Credit: Jamie Liu

The American Geophysical Union (AGU) and the International Geological Congress (IGC) are hosting a series of daily panel discussions during the IGC in Cape Town, South Africa, this week. These are centered around “hot topics” associated with the sessions and include issues related to the science and translation of the science to societal issues such as water and energy resources.

The first discussion on Monday focused on Elevating Planetary Science in Africa and was followed by a dinner discussion on this topic among a larger group of stakeholders, including leaders from the Geological Society of Africa, Young Earth Science (YES) network in Africa, and other planetary, meteoritic, and Earth scientists from Africa and from Europe with research programs in Africa.  We explored several ideas and needs to expand planetary science research and education.  A brief summary is below, and the participants are working on a larger statement.

Although planetary sciences may be perceived as long-term fundamental research with little direct and immediate benefit for populations, expanding planetary science programs can have many benefits, such as:

  • Training in planetary science, which includes math, physics, engineering, and remote sensing applications, is relevant in many applications.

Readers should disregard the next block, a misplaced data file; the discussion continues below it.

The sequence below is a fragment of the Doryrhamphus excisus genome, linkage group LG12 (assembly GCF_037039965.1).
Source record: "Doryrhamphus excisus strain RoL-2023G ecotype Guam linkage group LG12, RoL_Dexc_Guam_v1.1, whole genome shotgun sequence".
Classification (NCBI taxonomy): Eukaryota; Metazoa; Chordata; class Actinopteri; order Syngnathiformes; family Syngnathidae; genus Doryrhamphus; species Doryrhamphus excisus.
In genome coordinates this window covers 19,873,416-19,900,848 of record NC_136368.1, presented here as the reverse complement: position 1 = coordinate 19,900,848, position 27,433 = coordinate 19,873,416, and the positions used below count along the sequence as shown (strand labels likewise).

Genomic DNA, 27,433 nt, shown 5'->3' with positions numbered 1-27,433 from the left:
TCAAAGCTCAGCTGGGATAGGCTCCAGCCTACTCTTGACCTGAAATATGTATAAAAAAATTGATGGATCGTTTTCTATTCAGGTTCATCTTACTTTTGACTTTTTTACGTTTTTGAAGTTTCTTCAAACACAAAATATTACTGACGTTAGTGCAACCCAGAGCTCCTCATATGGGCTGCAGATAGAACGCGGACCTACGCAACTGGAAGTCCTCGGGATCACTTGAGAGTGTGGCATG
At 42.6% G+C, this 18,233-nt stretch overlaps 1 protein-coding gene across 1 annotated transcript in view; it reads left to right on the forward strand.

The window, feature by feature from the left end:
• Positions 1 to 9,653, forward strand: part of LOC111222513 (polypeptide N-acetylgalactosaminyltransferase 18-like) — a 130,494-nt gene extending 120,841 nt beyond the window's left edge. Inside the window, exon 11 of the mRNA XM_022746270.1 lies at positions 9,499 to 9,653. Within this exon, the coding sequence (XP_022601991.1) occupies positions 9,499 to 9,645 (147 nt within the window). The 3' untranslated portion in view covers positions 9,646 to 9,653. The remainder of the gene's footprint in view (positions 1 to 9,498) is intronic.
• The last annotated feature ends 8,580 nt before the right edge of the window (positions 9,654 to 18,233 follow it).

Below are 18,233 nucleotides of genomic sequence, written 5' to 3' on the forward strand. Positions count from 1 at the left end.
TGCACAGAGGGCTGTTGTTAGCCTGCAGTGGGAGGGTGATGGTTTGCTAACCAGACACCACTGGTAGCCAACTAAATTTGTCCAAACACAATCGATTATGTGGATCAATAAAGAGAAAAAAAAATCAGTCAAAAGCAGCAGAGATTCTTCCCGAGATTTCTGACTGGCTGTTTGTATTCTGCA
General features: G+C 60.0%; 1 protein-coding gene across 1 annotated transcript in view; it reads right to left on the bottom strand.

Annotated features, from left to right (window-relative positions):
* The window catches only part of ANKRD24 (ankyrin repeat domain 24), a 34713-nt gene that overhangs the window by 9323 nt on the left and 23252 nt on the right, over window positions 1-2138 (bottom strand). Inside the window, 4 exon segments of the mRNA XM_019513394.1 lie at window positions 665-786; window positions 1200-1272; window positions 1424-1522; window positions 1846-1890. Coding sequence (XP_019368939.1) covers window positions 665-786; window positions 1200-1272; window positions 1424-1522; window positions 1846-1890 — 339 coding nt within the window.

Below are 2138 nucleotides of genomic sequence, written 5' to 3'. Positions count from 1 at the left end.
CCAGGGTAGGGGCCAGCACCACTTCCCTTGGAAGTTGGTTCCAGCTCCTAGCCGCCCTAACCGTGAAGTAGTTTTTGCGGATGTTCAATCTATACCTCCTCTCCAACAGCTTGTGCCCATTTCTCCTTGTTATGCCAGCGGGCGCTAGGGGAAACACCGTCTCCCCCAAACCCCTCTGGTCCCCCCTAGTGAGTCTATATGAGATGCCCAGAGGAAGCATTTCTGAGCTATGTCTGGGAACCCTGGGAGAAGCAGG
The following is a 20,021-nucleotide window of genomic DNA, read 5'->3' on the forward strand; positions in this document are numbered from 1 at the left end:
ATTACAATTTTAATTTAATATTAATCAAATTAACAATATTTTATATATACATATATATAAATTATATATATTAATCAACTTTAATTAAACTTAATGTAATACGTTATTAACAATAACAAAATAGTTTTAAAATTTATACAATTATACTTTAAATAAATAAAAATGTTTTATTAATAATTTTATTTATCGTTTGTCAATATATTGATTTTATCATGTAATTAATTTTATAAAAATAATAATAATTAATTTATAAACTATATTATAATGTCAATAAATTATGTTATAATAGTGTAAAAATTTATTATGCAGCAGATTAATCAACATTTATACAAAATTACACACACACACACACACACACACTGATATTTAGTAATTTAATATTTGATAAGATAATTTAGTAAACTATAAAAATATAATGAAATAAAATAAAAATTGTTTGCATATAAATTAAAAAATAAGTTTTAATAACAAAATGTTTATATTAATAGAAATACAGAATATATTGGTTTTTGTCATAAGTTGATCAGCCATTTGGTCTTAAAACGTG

• Expertise in remote sensing studies could benefit by taking part in international collaborations.
  • Such research can also help inspire and educate the public in science generally and help provide a broader perspective of planetary issues.

Some of the issues and needs we discussed (where further input and thoughts are welcome) include:

  • Develop a collaboration, mentorship, and communication network throughout Africa.
  • This, and other efforts, such as supported lectures, workshops, and conferences can help develop the education and scientific capital needed over the long term.
  • Develop efforts to engage the public in the science; it is important that the African communities and public own the science, inspire students, and help show the relevance of the science.
  • Broaden awareness of open data provided by the international planetary science community and the ease and advantages of working with it.
  • Related, expanding open data efforts worldwide to facilitate science in African countries and elsewhere.
  • Expand awareness of emerging instrumental centers that are in many cases supported by and connected to industry.
  • Develop initiatives like the Africa Array, work with other initiatives like the square kilometer array that promote long-term and potentially interdisciplinary science, and partner with countries in Africa that have recently started space programs or have established meteoritics and planetary science efforts.

These and other ideas will be explored further in the coming weeks.  We value your ideas and input.

—David Baratoux, Editor, Journal of Geophysical Research: Planets and Brooks Hanson, Director, AGU Publications; email: or


Baratoux, D.,Hanson, B. (2016), Elevating planetary science in Africa, Eos, 97, Published on 30 August 2016.

Text © 2016. The authors. CC BY-NC-ND 3.0
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